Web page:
Monday, February 2, 2009

walk the dog

rhodiesmall

I’m thinking about commitment. Probably because I’ve made a serious commitment to my dog. She’s a sweet thing, a little on the needy side, very high energy. Oh, and she licks and licks and licks. I’ve created a rich fictional back story for her, a doggie fairy tale we tell, where she was abandoned by the side of the road and lived for months foraging pieces of Wrigley’s Spearmint gum from underneath piles of leaves along the highway. And then she was scooped up and dropped off at the Humane Society, where she came this close to death. But she was saved at the last minute and hustled off to the New Life Shelter (I know, sounds like a religious rehab joint for dogs) where Rollie and I found her. When the dog shelter employee picked her up (her shelter name was Opal), she promptly peed all over the poor woman. We played with her. We hemmed and hawed until the doggie re-hab people kicked us out. Then we sat in the car for ten minutes, trying to drive away, before we turned around, went inside and signed the papers.

So, I want her life to be better. She just seems so confused. Her feelings are so easily hurt. She’s uncertain. (Or maybe she’s just the victim of an obsessive anthropomorphizing owner?)

I rented the Dog Whisperer and studied two episodes intently. And came to this brilliant conclusion – she needs a good long walk first thing in the morning. So I’ve made a commitment. Every morning for almost two weeks now we are out the door in the dark and off to the park. I do what the Dog Whisperer says, keep her close to me, on a short, short leash, and she hustles by my side, focused and loyal.

And I practice “calm assertiveness”. Which, incidentally, is turning out to be a good lesson all around. Who knew three-year-olds respond to calm assertive as well as dogs? And maybe I can start phasing out my “monkey howler” voice.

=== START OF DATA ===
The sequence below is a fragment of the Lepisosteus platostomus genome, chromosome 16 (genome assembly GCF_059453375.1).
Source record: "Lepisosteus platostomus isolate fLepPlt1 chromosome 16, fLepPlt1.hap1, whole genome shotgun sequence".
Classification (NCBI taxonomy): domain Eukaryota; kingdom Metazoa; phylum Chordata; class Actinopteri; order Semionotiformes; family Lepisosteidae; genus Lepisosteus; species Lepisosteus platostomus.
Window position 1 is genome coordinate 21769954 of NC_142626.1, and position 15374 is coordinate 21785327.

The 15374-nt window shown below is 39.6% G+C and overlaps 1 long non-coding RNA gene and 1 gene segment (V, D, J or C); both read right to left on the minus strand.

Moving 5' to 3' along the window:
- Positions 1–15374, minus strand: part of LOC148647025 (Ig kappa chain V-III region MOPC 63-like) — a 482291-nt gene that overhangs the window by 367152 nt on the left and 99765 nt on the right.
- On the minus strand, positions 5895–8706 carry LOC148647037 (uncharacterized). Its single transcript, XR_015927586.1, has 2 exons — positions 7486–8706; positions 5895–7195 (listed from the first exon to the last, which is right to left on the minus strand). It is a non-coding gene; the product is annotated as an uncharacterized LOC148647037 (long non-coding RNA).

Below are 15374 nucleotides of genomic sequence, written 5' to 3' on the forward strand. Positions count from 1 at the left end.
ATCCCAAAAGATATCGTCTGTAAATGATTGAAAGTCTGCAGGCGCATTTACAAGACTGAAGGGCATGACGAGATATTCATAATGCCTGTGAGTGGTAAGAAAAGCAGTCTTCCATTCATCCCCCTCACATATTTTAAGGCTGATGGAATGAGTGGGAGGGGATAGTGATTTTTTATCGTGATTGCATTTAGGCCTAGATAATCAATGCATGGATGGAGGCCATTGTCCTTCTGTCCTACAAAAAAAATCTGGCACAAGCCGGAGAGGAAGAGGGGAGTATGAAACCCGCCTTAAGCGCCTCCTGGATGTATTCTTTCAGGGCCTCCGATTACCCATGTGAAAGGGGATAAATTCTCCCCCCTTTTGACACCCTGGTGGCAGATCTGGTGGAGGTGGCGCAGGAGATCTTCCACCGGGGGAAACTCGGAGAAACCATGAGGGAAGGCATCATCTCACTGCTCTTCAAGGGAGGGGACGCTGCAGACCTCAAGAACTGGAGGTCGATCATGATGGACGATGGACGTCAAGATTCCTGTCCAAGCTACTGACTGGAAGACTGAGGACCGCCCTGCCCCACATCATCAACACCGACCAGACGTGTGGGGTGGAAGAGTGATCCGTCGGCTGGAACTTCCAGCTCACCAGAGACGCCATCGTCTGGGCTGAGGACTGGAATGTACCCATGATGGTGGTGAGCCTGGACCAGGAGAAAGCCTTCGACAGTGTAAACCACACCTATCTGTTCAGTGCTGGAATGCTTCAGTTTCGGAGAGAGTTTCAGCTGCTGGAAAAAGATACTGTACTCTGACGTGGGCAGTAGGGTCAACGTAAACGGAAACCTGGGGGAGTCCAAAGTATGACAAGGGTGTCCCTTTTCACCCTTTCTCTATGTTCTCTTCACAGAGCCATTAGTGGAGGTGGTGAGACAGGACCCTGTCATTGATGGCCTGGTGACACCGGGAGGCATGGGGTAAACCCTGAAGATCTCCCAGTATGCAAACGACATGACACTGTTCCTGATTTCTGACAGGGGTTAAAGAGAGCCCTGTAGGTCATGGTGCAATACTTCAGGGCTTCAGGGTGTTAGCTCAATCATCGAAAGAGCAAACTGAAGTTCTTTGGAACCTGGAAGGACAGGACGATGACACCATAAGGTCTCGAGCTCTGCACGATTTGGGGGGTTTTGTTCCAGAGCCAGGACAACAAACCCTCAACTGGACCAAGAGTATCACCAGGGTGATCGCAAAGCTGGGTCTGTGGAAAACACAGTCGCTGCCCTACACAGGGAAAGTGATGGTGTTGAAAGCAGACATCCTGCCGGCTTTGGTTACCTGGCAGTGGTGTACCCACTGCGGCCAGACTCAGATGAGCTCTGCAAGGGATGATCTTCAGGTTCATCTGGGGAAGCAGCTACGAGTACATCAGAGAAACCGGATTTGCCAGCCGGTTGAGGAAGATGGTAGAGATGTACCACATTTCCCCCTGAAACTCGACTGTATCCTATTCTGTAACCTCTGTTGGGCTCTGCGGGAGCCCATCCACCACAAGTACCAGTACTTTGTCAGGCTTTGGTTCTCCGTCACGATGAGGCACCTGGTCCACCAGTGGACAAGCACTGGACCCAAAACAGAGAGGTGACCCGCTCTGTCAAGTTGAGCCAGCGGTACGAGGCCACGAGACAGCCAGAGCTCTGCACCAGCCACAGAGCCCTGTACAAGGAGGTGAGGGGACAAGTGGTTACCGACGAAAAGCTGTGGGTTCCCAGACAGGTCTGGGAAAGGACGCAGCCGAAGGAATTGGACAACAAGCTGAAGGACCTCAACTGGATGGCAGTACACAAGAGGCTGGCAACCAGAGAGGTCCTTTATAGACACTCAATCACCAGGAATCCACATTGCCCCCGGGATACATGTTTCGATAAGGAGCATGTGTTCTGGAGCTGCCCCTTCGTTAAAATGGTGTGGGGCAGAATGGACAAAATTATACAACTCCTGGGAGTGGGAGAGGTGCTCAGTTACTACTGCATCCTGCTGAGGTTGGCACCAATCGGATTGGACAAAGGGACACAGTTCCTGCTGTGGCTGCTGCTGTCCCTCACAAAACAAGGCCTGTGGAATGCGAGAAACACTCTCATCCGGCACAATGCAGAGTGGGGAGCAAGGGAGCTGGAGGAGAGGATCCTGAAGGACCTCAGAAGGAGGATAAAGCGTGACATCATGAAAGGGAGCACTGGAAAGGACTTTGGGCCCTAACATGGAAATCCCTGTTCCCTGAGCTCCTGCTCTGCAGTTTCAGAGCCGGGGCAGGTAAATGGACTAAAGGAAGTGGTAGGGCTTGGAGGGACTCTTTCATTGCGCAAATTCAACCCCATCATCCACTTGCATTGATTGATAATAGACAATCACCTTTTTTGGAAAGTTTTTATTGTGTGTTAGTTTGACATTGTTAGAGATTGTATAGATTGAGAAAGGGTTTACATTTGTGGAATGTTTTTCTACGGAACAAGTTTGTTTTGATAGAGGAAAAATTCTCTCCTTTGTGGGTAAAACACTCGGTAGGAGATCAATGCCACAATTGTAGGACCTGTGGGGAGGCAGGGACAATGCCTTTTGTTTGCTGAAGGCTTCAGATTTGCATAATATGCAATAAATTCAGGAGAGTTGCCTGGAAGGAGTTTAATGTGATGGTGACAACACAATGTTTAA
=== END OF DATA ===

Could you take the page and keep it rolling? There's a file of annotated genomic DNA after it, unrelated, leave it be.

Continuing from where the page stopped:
The plan is she’ll finally find her place in life. Quit bopping from submissive to assertive, type B to A. That she’ll be able to relax in to her role as follower, that she’ll learn to trust that we’re the uber dogs and we’ll protect her. That’s the upside.

The downside is that now I’m locked in to getting up early every morning to walk the dog. Every morning. ‘Til when? The rest of her life, right? Because if I don’t get up and walk her I have to face those disappointed brown eyes. And who wants that on their conscience all day?

Of course I’m learning from all this. Getting out in the morning is nice. Fresh air. Pinecones. Misplaced seagulls circling overhead. A well exercised dog which means less irritation (and obsessive licking) for the whole family. And I get a tiny bit of exercise and alone time every day. But I can’t help feeling a little bit of the dread that, for me, inevitably comes with commitment. Because long term promises are, ultimately, so hard to keep.

3 comments:

Susan said...

Wow. Thanks, Kate - this was worth waiting for.

Clutterchick said...

Hey Susan! Will you follow me around and say things like that all day long?

Amy Louise Skorheim said...

Alcoholics Anonymous teaches that whole "one day at a time" thing for just that reason. Deciding to do something for the rest of your life (or the dog's life) is an intimidating prospect. So they say, "I'm not going to drink today. I might tomorrow, who knows? But I won't drink today." I always remembered that advice from when my best friend went down the AA path. I wonder if that approach would be helpful here. "I'm going to walk the dog today. Tomorrow, who knows? But I'm going to do it today."